Spoke Art SF is pleased to present First World Cargo Cult, a solo exhibition by Oakland-based artist Peter Adamyan. This new collection is inspired by the burden of cargo and mass-production, examined through the lens of colonialism, indigenous spirituality, and environmental decay. The artist’s trademark integration of found materials, wood mosaics, and irregular geometric frames highlights his deep reverence for nature, ecological preservation, and all the original BIPOC stewards of land.
As always, Adamyan’s clever brand of irony ridicules the selfishness, greed, and corruption of Man as he turns his back on Mother Nature. Drawn in by the artist’s humor and absurdity, viewers are craftily trapped into admitting their role in the very same System on trial - as he ridicules the descent of humanity, viewers have no choice but to reflect on their own cog in the self-destructive machine. We confess that we have bit the hand that feeds us, and we will bite it again, for the alternative of “standard 7-10 day shipping” transcends any earthly pain imaginable. Thus, to appreciate Adamyan’s work is to admit defeat - he has bested us yet again.
Adamyan explains: “The first version of what would later regrettably be called a ‘cargo cult’ arose in Melanesia, which includes islands like Papua New Guinea and Fiji. When colonists arrived on the islands they brought mass produced goods along with them… These generally egalitarian, hunter-gatherer, lightly agricultural societies had their way of life disrupted by colonialism, globalization, and capitalism and interpreted the production of the cargo as best they could from their [spiritual] understanding of the world. Many in the west may find their lack of understanding of how these goods are manufactured laughable, but I would wager many in western civilization are just as ignorant of the manufacturing process behind many of the products they feel entitled to. From the minerals mined to create their cell phones, the petroleum used for the plastic forks thrown into their take out, and the textiles produced and assembled in sweatshops for the fast fashion world of today, modern society’s exploitation of the world’s resources for cheap cargo has put a heavy burden on the health of our planet and to those less fortunate, forced to earn their living manufacturing and delivering our cheap cargo.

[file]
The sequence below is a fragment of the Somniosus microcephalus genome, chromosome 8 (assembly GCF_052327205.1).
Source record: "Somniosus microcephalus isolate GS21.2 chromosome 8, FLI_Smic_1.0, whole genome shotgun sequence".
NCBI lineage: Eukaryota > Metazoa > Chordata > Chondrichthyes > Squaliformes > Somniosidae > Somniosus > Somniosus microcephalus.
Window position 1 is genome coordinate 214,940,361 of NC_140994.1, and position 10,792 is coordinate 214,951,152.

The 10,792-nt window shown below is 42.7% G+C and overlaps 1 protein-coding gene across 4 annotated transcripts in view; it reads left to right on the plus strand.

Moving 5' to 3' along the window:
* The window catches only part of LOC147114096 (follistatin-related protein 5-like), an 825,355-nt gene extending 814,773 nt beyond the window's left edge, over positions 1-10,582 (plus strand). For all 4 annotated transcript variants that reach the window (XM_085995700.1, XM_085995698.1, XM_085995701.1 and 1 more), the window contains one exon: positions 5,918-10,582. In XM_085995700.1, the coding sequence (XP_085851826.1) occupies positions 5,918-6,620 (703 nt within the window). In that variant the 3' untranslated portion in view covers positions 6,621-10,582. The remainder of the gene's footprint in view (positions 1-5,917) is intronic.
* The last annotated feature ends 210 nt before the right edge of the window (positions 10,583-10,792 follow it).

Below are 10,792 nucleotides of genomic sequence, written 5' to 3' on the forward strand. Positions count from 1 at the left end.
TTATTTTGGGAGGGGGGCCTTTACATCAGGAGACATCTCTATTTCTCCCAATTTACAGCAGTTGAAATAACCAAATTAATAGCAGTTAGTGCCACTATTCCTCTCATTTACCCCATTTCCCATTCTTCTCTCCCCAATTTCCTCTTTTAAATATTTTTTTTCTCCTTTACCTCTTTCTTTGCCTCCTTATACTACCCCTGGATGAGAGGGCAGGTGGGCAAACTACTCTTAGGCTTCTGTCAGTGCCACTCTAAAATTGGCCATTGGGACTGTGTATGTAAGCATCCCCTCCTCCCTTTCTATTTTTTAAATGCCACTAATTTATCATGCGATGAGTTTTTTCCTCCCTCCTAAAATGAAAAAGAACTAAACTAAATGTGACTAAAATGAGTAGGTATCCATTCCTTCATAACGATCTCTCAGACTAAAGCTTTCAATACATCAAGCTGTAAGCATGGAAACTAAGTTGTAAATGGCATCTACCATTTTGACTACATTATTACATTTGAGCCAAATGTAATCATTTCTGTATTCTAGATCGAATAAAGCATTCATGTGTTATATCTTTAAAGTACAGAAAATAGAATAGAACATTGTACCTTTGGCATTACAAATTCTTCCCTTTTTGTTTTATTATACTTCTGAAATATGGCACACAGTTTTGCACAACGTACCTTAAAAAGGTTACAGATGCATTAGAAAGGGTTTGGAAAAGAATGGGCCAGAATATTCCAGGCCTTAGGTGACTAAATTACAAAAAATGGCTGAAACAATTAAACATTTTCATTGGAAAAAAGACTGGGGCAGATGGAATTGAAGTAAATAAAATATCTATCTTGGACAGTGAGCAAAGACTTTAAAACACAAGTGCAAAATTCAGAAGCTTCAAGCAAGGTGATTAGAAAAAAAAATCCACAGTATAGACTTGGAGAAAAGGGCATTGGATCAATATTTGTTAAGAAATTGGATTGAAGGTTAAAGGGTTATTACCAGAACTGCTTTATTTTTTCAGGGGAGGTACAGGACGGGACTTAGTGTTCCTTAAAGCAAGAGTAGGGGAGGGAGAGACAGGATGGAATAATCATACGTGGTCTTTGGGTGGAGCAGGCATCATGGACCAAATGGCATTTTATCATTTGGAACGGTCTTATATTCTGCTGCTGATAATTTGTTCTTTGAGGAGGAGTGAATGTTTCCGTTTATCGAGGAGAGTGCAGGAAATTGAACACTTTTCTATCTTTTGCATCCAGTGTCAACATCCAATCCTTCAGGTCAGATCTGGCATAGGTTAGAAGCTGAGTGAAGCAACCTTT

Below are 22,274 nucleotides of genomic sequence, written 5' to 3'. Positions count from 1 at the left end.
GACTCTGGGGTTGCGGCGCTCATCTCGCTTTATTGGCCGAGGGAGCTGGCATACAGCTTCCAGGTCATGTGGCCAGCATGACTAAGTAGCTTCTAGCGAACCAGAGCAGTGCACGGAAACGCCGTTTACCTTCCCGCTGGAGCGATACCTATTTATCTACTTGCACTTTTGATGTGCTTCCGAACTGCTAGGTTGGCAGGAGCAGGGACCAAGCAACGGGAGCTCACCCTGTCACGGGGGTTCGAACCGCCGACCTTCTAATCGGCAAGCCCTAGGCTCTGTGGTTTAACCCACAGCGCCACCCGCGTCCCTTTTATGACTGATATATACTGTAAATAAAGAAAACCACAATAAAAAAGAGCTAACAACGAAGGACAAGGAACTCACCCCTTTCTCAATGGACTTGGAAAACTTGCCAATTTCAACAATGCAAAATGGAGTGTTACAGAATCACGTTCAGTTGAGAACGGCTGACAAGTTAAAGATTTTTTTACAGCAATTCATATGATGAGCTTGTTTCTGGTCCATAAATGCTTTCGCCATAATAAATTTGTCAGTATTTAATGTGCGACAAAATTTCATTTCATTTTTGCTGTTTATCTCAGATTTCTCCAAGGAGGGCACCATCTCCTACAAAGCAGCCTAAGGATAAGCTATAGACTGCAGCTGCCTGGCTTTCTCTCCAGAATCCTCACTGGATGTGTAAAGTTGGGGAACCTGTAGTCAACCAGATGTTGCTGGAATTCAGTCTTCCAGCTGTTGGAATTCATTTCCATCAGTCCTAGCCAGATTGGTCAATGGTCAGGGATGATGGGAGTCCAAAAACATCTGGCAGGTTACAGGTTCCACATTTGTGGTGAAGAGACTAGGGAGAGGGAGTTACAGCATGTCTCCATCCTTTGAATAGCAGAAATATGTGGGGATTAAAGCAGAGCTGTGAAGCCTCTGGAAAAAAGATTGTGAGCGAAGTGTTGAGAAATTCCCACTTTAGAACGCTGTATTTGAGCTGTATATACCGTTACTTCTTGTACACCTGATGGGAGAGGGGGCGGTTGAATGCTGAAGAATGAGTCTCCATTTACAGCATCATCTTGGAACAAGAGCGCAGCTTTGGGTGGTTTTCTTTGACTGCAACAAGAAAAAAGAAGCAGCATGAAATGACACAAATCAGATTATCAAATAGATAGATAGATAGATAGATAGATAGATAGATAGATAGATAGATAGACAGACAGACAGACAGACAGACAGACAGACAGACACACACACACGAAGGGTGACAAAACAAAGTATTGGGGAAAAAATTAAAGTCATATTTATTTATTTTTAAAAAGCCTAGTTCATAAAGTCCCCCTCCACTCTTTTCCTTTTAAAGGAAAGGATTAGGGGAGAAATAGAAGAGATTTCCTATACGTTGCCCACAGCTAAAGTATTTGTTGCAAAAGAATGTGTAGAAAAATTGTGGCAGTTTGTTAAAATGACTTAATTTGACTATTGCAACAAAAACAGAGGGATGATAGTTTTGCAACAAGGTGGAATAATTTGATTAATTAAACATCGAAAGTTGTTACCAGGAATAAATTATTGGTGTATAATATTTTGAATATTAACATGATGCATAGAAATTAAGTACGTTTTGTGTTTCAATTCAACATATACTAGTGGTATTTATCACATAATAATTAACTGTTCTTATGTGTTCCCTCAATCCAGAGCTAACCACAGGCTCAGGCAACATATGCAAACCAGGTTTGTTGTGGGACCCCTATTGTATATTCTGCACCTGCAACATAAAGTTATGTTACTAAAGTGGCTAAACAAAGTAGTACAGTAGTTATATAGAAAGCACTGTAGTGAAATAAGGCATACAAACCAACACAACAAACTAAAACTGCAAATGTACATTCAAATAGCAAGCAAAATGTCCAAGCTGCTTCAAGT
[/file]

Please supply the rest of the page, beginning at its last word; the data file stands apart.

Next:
A global shipping network creates unfathomable amounts of waste and exploitation for workers, coalescing in the convenience of next-day-delivery for Prime members. We have our own rituals to bring in our cargo, while unaware of its impact on our planet, humanity at large, and our own personal humanity. The reliance on mass-produced goods leads us to no longer rely on our own abilities of survival and, more importantly, gives us the illusion that we do not rely on each other or the planet for this survival. This is the dogma of the first world cargo cult: the selfish entitlement to goods based on the ritualistic exchange of capital, built on the backs of unsustainable economic and ecological systems.”
First World Cargo Cult will be on view Saturday, December 5th through Saturday, December 26th, 2020 and will debut with a livestream tour / artist Q&A via @Spoke_Art’s Instagram on December 12th at 2 pm Pacific.